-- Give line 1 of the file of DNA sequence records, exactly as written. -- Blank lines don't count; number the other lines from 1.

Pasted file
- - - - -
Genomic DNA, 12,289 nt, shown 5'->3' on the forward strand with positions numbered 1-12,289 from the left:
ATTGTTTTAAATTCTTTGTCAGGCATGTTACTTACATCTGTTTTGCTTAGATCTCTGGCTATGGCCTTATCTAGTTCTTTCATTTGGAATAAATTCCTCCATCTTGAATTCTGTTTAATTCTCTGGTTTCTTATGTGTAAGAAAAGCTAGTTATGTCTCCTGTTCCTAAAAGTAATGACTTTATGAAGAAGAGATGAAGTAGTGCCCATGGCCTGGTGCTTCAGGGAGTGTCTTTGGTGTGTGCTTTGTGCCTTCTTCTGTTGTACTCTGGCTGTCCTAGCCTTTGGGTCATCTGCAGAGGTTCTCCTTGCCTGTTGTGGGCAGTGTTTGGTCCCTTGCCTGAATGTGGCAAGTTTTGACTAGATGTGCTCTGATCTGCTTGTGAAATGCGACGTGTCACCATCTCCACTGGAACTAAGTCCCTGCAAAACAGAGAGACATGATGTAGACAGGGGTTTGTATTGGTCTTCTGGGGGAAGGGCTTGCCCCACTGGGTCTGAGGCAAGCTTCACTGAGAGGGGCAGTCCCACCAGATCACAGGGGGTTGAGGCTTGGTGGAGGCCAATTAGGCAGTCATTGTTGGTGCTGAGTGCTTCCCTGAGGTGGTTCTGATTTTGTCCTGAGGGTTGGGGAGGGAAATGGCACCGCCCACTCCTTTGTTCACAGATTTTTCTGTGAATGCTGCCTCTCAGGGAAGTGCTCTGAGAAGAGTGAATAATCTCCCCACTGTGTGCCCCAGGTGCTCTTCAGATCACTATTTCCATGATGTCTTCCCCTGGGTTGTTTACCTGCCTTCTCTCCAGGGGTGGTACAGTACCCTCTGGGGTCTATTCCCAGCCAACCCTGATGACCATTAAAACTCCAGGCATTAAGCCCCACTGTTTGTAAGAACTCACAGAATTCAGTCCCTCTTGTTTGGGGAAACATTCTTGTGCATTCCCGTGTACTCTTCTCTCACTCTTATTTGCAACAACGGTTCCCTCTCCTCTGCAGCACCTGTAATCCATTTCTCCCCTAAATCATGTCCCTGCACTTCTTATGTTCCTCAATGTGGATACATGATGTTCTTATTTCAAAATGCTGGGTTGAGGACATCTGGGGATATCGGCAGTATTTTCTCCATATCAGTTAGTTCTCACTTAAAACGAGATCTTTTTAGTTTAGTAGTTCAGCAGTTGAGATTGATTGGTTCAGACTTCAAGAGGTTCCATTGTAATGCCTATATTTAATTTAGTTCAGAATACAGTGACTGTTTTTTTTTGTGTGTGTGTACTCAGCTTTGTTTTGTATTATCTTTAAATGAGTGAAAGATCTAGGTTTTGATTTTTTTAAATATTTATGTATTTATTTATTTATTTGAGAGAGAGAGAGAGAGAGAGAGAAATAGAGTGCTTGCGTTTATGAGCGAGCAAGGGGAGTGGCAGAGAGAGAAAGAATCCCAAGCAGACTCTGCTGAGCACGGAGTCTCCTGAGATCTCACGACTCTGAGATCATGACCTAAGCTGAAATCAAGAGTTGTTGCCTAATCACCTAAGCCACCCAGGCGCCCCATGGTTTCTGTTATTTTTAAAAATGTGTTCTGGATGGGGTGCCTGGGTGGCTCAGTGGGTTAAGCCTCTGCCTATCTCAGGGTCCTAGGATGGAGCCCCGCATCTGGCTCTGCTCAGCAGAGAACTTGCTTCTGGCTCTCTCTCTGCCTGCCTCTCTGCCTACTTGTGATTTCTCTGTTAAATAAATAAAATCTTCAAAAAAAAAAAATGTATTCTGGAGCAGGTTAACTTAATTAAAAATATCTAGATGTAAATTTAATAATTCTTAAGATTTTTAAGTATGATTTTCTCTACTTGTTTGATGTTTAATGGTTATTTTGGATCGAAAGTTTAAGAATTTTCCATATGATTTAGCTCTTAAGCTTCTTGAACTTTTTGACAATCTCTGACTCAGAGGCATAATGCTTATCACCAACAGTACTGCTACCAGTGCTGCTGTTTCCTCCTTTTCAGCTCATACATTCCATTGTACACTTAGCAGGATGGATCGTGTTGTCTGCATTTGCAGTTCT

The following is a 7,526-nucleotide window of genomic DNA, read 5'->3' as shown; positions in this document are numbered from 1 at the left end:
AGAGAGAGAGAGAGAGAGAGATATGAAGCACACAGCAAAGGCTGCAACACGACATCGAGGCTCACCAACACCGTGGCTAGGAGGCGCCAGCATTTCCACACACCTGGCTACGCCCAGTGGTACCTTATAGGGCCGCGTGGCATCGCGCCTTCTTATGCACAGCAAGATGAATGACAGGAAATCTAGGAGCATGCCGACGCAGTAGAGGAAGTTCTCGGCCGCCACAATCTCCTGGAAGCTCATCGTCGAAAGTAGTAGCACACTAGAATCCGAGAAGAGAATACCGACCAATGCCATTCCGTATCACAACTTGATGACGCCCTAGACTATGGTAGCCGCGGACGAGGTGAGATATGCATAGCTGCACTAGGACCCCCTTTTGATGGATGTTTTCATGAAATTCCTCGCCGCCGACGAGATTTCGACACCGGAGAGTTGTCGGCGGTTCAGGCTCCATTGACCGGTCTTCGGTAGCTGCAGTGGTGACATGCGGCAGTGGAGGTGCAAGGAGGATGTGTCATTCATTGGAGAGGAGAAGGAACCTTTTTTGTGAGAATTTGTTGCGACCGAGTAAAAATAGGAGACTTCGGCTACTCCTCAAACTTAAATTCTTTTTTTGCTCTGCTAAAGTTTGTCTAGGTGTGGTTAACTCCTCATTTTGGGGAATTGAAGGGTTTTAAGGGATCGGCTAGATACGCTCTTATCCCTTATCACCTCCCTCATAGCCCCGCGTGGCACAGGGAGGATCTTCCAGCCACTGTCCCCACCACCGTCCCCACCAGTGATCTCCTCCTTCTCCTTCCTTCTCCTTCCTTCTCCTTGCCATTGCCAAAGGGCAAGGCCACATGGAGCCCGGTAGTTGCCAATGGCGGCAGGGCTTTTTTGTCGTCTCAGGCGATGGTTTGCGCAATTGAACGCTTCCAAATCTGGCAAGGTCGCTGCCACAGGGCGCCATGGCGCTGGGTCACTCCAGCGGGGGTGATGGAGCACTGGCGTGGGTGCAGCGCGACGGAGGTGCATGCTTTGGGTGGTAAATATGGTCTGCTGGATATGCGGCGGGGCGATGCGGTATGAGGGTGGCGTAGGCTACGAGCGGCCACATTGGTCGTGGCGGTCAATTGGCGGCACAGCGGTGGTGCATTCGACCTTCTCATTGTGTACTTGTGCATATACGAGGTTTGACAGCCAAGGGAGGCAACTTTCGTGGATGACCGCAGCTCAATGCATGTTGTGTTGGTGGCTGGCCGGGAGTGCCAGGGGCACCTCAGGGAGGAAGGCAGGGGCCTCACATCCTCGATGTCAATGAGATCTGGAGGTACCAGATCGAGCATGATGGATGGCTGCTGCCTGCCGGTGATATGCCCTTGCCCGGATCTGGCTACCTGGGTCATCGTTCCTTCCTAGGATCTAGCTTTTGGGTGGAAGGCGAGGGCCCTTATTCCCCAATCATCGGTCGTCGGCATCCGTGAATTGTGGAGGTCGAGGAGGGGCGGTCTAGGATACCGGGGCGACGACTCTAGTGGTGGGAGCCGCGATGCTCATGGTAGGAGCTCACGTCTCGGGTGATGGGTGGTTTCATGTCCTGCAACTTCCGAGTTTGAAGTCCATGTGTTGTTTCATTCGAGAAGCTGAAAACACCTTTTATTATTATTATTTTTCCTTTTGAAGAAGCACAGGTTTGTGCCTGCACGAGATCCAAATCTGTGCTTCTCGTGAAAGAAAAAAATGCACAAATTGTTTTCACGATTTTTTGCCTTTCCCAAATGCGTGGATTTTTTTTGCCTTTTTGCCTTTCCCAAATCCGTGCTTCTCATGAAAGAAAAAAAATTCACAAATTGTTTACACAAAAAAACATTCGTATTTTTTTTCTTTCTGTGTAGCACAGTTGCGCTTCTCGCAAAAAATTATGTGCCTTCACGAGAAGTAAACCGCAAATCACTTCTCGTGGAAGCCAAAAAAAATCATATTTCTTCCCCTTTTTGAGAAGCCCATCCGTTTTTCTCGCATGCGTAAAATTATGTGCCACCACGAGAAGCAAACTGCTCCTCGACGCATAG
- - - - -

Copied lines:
Genomic DNA, 12,289 nt, shown 5'->3' on the forward strand with positions numbered 1-12,289 from the left: